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yep, but the basis of solidarity has to be honesty, transparency, accountability, trust, reciprocity and mutuality.

And if the demands currently placed on Greece were about any or all of those things, nobody here would be complaining.

But they're not, so we are.

I recognise that we are talking about unequal relationships in many cases, but why should German taxpayers bail out Greek Oligarchs

What's happening right now is that the Greek taxpayers' children are bailing out the German oligarchs.

The "Greek bailout" is mostly a bailout of German banks, and the Greek taxpayers (and the Greek poor, through lack of public services) are going to pay for it (it's a loan, not a gift). A Greek default would be a bailout of the Greek (ordinary citizen and oligarch alike) at the expense of the German oligarchs.

Me, I fail to see the problem with fucking over some oligarchs - hence my acceptance of a default scenario.

(Similarly, capital controls is a way to prevent the Greek oligarchs from absconding from the country - they helped make the mess; they can damn well stick around for the cleanup.)

More generally, Greece will default unless either
(1) Germany stops depressing domestic demand in the service of a mercantilist inflation policy
(2) the EU establishes redistribution programmes that counteract the German mercantilism (which would effectively turn the German mercantilist policy into subsidy by the German taxpayer to the German export industries)
(3) Greece imposes capital controls to bring its trade into balance.

The cash flows being what they are, there is no question about that fact. The only question is how much the Greek people are going to suffer first.

- Jake

Friends come and go. Enemies accumulate.

by JakeS (JangoSierra 'at' gmail 'dot' com) on Sun May 16th, 2010 at 06:29:42 AM EST
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the EU establishes redistribution programmes that counteract the German mercantilism (which would effectively turn the German mercantilist policy into subsidy by the German taxpayer to the German export industries)

You mean the German taxpayer hasn't been already subsidizing the German export industries?

Let's look at German economic policy under both Schröder and Merkel:

  • stagnant real wages in Germany - check!
  • unconstitutional reduction of the German social safety net - check!
  • running deficits during the growth part of the business cycle - check!
  • increasing public debt even when above the 60% GDP threshold - check!
all this while running a substantial trade surplus - which is only possible with supply-side tax cuts to "stimulate" growth, which was stagnant precisely because of the suppression of internal demand. Let's also recall how in 2005 Germany lobbied to relax the enforcement of the Growth and Stability Pact which it was violating. Let's also remember how Germany kept its borders closed to new EU member states labour on the grounds that their economic growth was sluggish, while at the same time going on a capital shopping spree in the new entrants, siphoning business profits off from the periphery into Germany.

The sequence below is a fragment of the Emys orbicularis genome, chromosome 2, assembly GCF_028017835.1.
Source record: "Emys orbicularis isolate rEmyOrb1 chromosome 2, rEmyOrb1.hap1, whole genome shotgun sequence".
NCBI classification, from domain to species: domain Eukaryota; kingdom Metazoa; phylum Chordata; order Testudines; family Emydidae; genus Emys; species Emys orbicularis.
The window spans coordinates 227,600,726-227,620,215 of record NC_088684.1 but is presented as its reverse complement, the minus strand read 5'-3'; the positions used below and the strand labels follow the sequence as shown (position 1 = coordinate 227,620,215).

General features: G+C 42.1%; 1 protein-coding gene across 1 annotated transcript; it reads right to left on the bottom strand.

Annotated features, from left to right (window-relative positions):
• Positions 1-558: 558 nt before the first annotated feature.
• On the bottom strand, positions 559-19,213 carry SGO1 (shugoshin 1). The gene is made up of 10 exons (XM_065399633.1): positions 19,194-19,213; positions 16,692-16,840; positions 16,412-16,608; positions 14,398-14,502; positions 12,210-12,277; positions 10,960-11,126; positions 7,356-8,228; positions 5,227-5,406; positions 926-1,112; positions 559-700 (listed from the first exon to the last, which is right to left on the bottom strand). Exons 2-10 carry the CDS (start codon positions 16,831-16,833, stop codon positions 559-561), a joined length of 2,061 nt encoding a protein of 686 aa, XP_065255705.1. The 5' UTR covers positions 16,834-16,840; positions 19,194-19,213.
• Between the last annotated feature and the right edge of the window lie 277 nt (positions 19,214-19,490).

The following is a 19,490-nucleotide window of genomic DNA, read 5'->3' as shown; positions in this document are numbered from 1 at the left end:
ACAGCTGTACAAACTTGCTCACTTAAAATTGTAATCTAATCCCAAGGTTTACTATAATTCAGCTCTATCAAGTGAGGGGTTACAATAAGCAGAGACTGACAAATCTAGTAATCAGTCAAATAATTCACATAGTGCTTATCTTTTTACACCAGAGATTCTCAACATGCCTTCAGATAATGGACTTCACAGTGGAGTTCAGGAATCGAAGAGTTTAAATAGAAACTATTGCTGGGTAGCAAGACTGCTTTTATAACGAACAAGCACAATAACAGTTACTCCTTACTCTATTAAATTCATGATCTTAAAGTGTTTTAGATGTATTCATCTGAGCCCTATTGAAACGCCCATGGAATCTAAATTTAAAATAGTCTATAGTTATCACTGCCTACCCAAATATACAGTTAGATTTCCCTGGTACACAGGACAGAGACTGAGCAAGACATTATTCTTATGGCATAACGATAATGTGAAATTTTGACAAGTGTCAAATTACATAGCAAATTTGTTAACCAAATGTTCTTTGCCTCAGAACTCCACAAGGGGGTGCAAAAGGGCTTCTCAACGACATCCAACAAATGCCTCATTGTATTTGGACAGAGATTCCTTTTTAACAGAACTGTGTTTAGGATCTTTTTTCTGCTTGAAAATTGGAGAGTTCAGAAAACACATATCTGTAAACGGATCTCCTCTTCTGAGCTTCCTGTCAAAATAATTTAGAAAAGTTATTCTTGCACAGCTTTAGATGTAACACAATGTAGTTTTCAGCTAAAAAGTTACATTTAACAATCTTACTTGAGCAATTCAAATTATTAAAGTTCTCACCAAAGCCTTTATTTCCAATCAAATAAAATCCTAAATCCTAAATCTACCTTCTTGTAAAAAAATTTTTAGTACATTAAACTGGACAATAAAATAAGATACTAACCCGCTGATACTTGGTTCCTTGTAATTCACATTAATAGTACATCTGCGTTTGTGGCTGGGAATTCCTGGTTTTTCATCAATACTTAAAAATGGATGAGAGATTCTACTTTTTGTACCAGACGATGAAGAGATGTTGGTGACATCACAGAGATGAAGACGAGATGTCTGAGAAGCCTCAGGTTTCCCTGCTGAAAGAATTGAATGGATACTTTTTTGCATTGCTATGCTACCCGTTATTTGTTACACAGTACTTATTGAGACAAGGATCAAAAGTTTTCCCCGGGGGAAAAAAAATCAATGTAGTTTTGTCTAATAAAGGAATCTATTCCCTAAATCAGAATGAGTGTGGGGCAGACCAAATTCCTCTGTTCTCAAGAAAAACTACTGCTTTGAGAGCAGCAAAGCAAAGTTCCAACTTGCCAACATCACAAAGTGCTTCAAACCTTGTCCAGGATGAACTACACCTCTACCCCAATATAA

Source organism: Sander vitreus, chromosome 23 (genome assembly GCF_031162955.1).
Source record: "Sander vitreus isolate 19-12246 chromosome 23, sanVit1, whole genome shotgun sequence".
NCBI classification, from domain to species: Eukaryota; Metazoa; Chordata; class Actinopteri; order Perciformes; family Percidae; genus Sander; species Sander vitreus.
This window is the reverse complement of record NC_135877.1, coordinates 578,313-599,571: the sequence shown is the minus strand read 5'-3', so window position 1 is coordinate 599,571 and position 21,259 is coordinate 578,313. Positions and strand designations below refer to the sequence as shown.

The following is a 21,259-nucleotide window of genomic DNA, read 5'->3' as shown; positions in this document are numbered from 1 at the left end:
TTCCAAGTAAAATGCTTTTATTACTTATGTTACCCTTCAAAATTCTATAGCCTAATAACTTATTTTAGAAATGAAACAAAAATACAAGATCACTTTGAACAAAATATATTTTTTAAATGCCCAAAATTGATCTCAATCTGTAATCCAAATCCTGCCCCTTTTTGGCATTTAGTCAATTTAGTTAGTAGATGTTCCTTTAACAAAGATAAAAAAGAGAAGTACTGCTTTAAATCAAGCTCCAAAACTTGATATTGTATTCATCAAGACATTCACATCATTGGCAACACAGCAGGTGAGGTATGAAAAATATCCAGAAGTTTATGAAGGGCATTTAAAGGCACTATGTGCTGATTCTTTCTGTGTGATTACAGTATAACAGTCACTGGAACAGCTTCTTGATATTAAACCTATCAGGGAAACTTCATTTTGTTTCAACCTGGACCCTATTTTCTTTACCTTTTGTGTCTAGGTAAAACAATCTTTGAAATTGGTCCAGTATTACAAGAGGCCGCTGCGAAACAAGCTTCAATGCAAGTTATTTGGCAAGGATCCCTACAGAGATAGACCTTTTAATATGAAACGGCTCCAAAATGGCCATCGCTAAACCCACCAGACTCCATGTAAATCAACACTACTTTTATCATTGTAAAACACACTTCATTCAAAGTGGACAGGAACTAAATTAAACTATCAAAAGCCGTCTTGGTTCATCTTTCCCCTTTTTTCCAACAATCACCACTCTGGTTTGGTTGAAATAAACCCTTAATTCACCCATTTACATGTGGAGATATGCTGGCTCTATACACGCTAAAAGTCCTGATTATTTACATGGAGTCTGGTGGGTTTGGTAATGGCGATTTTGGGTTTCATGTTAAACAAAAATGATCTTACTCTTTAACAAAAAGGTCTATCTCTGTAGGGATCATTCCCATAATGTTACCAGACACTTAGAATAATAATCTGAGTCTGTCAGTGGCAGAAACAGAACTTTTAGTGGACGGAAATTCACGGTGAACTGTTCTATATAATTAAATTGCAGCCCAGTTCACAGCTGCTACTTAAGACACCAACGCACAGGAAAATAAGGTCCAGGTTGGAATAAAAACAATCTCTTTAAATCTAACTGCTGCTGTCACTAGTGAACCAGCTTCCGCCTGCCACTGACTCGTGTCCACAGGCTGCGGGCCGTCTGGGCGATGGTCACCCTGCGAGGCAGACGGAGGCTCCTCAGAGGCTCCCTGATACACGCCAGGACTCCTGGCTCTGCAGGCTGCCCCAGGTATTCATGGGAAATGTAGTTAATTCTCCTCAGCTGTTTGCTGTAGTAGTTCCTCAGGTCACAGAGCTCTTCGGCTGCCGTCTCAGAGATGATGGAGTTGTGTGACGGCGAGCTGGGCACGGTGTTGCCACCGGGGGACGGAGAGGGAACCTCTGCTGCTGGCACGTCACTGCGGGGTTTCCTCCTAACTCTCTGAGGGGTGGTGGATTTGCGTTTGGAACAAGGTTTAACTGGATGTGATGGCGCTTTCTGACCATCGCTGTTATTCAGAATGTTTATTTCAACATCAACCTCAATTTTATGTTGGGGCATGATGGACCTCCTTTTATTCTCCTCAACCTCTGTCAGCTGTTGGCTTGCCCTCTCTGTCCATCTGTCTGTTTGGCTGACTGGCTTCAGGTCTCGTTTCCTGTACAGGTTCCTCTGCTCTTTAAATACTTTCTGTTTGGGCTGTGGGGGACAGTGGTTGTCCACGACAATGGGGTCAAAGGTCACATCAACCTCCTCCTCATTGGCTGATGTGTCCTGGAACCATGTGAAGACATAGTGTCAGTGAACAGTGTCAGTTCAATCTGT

So the German oligarch have already been bleeding the German people dry for at least a decade. Meanwhile, the German banks lent money to the peripheral economies so they could buy German products. In 2009 the German government has been busy bailing out the German banks.

It is impossible - unless you're a Serious Person - to take any pronouncements coming out of Germany seriously.

By laying out pros and cons we risk inducing people to join the debate, and losing control of a process that only we fully understand. - Alan Greenspan

by Migeru (migeru at eurotrib dot com) on Sun May 16th, 2010 at 06:48:42 AM EST
[ Parent ]
You mean the German taxpayer hasn't been already subsidizing the German export industries?

Yes. The German worker has. But the German taxpayer hasn't. Taxpayers include (in theory) the employers.

At the moment, the subsidy schemes are from workers to employers and from net importers to net exporters. A redistribution system that evened out the current account imbalances would add a redistribution scheme from taxpayers to export businesses on top of those.

- Jake

Friends come and go. Enemies accumulate.

by JakeS (JangoSierra 'at' gmail 'dot' com) on Sun May 16th, 2010 at 07:45:55 AM EST
[ Parent ]
Paying taxes is for little people.

And politicians no longer address themselves to workers but to taxpayers...

By laying out pros and cons we risk inducing people to join the debate, and losing control of a process that only we fully understand. - Alan Greenspan

by Migeru (migeru at eurotrib dot com) on Sun May 16th, 2010 at 07:50:20 AM EST
[ Parent ]

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